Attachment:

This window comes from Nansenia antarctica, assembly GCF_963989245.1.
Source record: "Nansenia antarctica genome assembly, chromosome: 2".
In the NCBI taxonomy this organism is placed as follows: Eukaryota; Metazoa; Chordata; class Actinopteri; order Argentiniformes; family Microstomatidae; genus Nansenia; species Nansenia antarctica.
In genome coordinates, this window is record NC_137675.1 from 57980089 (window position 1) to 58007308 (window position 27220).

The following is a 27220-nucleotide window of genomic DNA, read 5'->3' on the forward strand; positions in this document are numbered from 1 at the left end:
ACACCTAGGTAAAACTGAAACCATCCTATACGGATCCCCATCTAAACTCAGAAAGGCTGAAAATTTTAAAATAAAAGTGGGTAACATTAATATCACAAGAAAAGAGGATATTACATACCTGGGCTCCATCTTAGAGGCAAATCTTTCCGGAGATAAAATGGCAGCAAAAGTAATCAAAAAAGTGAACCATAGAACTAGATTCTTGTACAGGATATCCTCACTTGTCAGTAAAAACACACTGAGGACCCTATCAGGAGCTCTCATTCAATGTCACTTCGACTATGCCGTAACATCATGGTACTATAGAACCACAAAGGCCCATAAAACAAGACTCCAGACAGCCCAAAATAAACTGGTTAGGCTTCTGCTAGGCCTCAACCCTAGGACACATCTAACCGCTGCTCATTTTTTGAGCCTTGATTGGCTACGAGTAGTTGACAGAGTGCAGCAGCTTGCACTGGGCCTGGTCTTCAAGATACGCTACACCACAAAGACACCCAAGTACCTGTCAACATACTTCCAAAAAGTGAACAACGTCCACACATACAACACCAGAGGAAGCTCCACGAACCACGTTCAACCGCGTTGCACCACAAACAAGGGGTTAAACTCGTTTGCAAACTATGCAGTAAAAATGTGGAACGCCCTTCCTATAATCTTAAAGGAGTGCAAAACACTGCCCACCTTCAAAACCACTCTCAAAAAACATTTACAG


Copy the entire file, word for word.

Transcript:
This window comes from Nansenia antarctica, assembly GCF_963989245.1.
Source record: "Nansenia antarctica genome assembly, chromosome: 2".
In the NCBI taxonomy this organism is placed as follows: Eukaryota; Metazoa; Chordata; class Actinopteri; order Argentiniformes; family Microstomatidae; genus Nansenia; species Nansenia antarctica.
In genome coordinates, this window is record NC_137675.1 from 57980089 (window position 1) to 58007308 (window position 27220).

The following is a 27220-nucleotide window of genomic DNA, read 5'->3' on the forward strand; positions in this document are numbered from 1 at the left end:
ACACCTAGGTAAAACTGAAACCATCCTATACGGATCCCCATCTAAACTCAGAAAGGCTGAAAATTTTAAAATAAAAGTGGGTAACATTAATATCACAAGAAAAGAGGATATTACATACCTGGGCTCCATCTTAGAGGCAAATCTTTCCGGAGATAAAATGGCAGCAAAAGTAATCAAAAAAGTGAACCATAGAACTAGATTCTTGTACAGGATATCCTCACTTGTCAGTAAAAACACACTGAGGACCCTATCAGGAGCTCTCATTCAATGTCACTTCGACTATGCCGTAACATCATGGTACTATAGAACCACAAAGGCCCATAAAACAAGACTCCAGACAGCCCAAAATAAACTGGTTAGGCTTCTGCTAGGCCTCAACCCTAGGACACATCTAACCGCTGCTCATTTTTTGAGCCTTGATTGGCTACGAGTAGTTGACAGAGTGCAGCAGCTTGCACTGGGCCTGGTCTTCAAGATACGCTACACCACAAAGACACCCAAGTACCTGTCAACATACTTCCAAAAAGTGAACAACGTCCACACATACAACACCAGAGGAAGCTCCACGAACCACGTTCAACCGCGTTGCACCACAAACAAGGGGTTAAACTCGTTTGCAAACTATGCAGTAAAAATGTGGAACGCCCTTCCTATAATCTTAAAGGAGTGCAAAACACTGCCCACCTTCAAAACCACTCTCAAAAAACATTTACAG